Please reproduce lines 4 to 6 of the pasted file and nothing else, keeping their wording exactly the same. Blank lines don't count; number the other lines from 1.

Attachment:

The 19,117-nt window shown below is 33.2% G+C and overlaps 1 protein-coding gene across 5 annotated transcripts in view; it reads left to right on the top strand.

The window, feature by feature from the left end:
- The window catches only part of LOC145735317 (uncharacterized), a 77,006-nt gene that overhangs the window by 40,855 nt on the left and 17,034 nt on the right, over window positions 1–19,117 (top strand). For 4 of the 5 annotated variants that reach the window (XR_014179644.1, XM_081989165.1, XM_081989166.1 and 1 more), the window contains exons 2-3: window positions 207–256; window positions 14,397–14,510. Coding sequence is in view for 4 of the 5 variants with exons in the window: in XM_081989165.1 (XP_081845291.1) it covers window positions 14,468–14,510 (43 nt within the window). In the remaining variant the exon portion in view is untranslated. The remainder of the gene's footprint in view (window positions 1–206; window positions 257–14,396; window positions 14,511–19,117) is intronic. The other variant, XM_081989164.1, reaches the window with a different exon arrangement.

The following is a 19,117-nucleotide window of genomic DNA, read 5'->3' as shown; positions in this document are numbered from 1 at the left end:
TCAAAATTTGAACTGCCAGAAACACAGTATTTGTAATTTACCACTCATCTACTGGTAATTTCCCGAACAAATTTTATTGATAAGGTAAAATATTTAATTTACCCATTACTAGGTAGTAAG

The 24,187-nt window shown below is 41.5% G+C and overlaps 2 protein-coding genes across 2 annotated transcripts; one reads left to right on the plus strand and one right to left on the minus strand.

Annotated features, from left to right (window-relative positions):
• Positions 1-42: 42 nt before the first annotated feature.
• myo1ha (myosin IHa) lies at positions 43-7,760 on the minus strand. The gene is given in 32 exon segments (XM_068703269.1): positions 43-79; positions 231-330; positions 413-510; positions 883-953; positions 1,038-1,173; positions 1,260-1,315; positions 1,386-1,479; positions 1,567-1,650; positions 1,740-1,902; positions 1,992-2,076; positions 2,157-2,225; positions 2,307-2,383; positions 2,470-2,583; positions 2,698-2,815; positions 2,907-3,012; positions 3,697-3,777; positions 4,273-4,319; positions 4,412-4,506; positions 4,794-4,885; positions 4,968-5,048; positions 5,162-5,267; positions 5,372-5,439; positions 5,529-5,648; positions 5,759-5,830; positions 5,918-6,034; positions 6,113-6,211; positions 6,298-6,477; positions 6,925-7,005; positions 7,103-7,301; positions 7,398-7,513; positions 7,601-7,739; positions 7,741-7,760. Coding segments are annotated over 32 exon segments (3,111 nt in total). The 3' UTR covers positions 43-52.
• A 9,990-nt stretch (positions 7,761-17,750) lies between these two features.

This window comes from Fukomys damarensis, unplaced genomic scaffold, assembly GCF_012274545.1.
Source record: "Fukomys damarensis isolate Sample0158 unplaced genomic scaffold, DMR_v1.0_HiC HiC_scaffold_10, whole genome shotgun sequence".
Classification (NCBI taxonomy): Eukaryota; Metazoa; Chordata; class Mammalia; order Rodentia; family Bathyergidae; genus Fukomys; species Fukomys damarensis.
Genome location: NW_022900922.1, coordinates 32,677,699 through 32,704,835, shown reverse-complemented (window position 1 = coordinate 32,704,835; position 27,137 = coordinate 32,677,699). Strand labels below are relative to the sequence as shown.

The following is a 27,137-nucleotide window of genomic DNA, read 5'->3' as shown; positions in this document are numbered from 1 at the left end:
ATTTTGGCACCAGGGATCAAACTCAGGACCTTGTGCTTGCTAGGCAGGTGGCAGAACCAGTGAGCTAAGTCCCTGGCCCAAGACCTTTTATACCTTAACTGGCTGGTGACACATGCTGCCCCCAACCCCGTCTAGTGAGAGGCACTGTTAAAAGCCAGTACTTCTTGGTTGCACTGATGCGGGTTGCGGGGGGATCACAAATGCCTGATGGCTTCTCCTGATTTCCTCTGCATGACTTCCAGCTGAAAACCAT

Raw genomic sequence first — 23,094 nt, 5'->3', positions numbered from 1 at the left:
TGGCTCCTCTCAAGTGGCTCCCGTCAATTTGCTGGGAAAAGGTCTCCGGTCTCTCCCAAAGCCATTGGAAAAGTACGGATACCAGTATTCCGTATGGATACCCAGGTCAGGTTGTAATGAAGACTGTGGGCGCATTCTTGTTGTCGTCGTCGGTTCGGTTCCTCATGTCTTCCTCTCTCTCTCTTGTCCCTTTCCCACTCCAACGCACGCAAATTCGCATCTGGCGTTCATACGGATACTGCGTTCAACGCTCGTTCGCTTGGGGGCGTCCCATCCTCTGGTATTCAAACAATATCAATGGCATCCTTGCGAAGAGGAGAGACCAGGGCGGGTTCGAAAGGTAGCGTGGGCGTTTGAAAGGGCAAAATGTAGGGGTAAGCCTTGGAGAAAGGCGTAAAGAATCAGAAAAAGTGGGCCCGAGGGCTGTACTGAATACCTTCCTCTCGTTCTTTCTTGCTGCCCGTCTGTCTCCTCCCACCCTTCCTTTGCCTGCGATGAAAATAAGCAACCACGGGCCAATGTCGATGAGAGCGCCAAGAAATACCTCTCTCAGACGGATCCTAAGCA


The following is a 19,117-nucleotide window of genomic DNA, read 5'->3' as shown; positions in this document are numbered from 1 at the left end:
TCAAAATTTGAACTGCCAGAAACACAGTATTTGTAATTTACCACTCATCTACTGGTAATTTCCCGAACAAATTTTATTGATAAGGTAAAATATTTAATTTACCCATTACTAGGTAGTAAG

The 24,187-nt window shown below is 41.5% G+C and overlaps 2 protein-coding genes across 2 annotated transcripts; one reads left to right on the plus strand and one right to left on the minus strand.